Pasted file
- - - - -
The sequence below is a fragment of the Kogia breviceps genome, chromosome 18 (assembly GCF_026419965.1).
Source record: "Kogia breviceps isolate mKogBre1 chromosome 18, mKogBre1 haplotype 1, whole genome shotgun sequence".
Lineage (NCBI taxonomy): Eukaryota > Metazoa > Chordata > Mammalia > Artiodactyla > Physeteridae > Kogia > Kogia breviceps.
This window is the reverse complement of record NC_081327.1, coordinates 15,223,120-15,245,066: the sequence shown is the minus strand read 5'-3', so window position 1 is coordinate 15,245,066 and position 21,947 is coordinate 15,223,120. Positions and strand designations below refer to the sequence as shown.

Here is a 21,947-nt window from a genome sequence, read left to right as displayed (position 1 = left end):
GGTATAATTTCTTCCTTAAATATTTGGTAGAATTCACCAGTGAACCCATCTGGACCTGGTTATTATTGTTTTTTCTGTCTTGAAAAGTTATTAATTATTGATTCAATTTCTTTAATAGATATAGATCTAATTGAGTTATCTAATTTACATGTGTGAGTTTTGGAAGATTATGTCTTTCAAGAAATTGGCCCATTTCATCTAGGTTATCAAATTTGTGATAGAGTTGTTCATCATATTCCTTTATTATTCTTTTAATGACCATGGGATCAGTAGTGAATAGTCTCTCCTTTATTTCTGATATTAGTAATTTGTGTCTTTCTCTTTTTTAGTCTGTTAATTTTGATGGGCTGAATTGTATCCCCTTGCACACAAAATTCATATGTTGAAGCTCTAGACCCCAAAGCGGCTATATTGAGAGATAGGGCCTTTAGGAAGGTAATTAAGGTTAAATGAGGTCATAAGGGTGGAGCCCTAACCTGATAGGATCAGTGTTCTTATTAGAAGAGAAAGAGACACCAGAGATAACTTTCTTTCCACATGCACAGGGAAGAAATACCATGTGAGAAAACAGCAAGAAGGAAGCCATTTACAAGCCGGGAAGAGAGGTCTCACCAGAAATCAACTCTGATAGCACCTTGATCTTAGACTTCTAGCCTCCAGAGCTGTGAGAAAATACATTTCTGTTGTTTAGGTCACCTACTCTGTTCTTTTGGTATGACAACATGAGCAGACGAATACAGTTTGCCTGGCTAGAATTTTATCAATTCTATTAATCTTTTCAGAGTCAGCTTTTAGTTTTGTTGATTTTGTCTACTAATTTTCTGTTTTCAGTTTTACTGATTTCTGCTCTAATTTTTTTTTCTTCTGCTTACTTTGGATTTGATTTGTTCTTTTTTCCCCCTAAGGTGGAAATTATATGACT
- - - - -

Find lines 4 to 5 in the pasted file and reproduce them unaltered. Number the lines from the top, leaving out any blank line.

This window is the reverse complement of record NC_081327.1, coordinates 15,223,120-15,245,066: the sequence shown is the minus strand read 5'-3', so window position 1 is coordinate 15,245,066 and position 21,947 is coordinate 15,223,120. Positions and strand designations below refer to the sequence as shown.

Here is a 21,947-nt window from a genome sequence, read left to right as displayed (position 1 = left end):